A House Finch may need to drink up to its own weight in water each day, so is easy to attract with a bird bath.
4. House Sparrow
The House Sparrow is one of the most common brown birds on the planet, and is also a frequent urban bird in Massachusetts.
House Sparrows originate from the Middle East but have spread to Asia, North Africa, and Europe following the human appreciation of agriculture.
They were introduced to the US for the first time in 1850, when a ship carrying them arrived in Brooklyn. Today they are mostly found in the central and north-eastern parts of the country. House Sparrow populations have seen a slow decline over time but seems to have stabilized.
The House Sparrow is small in size with a length of 15 to 17cm (5.91-6.7 inches) and a weight of around 30g (1.06 oz). The males are usually larger than the females and display a darker brown plumage.
Due to the varied plumage of the House Sparrow, it may be confused with other true sparrow species such as the Harris’s Sparrow, the White-throated Sparrow, and especially the Eurasian Tree Sparrow.
The House Sparrow feeds mostly on seeds, grains, and smaller insects. During breeding season, it prefers mostly protein-rich meals such as caterpillars, beetles, and flies.
It is not very shy and will jump onto tables and may even enter houses to look for leftover foodstuff. House Sparrow can be loud and tends to throw around seeds and scare away other shyer feeder birds.
5. White Throated Sparrow
The White-throated Sparrow is another brown bird found in Massachusetts backyards.
The White-throated Sparrow is an abundant migratory bird, with an estimated population of 140 million worldwide!
They have brown plumage above and gray below a bright white throat and a yellow spot in front of the eye.
The tan-striped morph has tan and dark brown head stripes, while the ‘white-stripe’ morph has clean black and white head stripes.
The White-throated Sparrow lives in deciduous or coniferous forests, forest edges, pond, and bog edges. In the fall, they will migrate south from mid-September to early November and start flocking together for the winter. During breeding season, these sparrows feed heavily on insects, including wasps, ants, true bugs, beetles, damselflies, spiders, millipedes, caterpillars, flies, and snails.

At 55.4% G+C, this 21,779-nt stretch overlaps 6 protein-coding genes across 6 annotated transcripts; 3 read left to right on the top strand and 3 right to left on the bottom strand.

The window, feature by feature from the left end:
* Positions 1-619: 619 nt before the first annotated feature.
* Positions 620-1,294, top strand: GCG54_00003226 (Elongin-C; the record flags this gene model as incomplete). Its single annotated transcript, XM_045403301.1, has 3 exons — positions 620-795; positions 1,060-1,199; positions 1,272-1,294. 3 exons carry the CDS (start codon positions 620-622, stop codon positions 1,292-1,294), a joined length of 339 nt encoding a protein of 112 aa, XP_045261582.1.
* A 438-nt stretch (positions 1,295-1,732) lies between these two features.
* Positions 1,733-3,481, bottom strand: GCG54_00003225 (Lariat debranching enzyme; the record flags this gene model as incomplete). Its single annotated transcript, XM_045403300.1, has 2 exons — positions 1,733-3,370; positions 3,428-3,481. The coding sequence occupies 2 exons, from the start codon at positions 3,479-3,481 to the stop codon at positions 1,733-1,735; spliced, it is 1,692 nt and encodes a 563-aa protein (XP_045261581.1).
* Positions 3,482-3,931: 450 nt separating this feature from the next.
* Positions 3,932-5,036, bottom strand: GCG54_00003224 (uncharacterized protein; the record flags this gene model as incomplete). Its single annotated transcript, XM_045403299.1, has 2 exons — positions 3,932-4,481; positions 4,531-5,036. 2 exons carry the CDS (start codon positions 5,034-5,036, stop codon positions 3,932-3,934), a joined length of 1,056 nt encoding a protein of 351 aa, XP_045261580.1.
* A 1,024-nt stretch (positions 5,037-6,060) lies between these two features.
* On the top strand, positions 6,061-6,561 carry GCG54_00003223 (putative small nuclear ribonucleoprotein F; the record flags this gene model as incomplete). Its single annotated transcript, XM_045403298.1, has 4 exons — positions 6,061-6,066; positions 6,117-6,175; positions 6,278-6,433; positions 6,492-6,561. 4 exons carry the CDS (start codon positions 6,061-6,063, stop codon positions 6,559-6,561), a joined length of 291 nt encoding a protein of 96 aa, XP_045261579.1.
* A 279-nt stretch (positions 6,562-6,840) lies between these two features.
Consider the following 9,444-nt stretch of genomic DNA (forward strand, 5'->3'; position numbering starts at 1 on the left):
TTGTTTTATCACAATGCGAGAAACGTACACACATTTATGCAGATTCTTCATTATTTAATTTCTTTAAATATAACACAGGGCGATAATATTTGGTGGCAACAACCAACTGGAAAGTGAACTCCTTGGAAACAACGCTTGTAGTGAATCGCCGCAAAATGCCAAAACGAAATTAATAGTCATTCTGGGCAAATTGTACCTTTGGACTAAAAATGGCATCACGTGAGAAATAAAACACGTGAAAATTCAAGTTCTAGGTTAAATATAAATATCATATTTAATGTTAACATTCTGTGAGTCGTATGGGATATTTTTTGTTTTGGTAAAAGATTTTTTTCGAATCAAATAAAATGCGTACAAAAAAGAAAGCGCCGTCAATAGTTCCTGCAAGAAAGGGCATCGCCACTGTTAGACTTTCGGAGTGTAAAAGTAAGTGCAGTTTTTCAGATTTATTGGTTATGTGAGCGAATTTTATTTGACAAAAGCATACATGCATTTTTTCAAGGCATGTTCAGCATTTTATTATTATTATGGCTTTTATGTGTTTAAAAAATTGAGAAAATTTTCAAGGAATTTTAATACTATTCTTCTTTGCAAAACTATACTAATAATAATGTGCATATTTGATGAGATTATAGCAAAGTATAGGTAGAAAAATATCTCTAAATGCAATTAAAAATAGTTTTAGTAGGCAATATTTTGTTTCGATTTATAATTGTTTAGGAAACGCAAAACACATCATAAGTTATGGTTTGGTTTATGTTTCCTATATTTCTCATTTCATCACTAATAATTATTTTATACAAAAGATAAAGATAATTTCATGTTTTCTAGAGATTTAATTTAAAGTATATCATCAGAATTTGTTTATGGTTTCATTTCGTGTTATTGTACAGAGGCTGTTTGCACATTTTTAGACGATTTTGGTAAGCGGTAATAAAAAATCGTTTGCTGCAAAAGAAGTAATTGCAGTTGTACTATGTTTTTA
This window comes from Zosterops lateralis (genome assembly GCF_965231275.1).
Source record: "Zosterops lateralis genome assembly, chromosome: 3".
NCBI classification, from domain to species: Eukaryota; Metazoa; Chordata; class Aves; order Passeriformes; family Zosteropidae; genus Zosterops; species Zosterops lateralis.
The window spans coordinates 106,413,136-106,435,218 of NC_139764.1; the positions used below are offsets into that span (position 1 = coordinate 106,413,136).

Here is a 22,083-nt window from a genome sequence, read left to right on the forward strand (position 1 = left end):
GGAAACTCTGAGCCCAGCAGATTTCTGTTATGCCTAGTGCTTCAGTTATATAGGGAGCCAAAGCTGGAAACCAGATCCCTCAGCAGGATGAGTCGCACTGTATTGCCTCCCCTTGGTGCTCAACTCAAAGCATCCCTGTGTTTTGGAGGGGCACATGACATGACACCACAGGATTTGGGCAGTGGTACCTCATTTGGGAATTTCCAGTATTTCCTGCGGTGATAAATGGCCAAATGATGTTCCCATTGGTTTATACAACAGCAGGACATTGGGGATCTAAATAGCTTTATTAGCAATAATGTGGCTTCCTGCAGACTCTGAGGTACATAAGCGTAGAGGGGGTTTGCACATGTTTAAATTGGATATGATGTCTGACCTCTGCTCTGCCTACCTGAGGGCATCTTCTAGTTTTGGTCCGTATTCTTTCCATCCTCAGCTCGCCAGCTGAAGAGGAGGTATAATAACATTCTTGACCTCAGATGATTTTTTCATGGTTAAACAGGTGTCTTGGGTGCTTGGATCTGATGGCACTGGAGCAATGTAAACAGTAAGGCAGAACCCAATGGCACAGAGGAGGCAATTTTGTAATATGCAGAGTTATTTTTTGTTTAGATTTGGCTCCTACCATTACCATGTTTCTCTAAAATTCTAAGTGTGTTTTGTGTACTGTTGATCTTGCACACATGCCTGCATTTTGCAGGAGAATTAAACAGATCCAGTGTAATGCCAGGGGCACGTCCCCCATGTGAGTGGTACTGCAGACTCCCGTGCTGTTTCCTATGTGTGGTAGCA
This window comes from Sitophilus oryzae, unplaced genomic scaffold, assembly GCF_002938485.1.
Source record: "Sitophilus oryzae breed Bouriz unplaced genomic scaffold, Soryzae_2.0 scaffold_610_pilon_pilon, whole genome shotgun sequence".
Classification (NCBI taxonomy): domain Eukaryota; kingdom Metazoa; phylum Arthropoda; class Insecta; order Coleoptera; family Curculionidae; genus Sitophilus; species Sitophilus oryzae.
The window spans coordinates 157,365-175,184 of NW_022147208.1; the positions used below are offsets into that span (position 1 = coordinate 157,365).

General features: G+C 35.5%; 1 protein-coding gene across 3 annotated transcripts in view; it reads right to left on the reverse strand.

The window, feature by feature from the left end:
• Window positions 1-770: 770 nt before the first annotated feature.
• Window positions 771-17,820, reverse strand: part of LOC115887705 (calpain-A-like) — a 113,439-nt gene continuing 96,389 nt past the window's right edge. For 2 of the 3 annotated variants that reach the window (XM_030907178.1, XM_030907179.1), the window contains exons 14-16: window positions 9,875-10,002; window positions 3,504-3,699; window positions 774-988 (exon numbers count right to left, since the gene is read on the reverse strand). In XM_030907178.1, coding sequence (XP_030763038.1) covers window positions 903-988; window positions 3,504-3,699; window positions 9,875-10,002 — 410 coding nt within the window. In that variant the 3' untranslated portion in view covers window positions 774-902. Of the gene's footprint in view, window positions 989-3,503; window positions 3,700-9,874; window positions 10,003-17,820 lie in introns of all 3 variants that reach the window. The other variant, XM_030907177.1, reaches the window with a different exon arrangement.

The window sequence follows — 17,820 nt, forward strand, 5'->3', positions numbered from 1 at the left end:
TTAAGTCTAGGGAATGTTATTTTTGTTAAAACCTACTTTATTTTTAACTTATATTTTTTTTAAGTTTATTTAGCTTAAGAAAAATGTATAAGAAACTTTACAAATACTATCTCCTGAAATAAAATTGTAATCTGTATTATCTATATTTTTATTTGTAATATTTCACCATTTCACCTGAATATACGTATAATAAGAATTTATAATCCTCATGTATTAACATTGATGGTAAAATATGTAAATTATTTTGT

6. Birds of the Wrens family
The Wrens are some of the most characteristic brown birds around. There are several Wren species in Massachusetts such as the Sedge Wren, the Winter Wren, the Carolina Wren, the Marsh Wren and the House Wren.
All wrens have a characteristic bulky shape and are brown throughout. They are darker on their back and wings and more bright brown on their underside.
While these Wrens are all common in Massachusetts, only the Carolina Wren is a frequent visitor of bird feeders.
The Carolina wren is a small bird in the wren family (Troglodytidae) and is the state bird of South Carolina. It is a year-round native to the eastern United States and northeastern Mexico.
The Carolina Wren eats insects and spiders from tree trunks, shrubs, piles of wood, and buildings. They are also known to eat snakes, frogs, lizards, and even a small amount of plant matter.
Due to the many birds of mundane colored plamages, it can be hard to distinguish all the “ordinary” birds visiting your bird feeder in Massachusetts. The brown colored birds can be especially challenging as there are at least 6 types that regularly visits backyards in New England. Here I have tried to give a short summary of each common brown bird in Massachusetts, to help you tell them apart!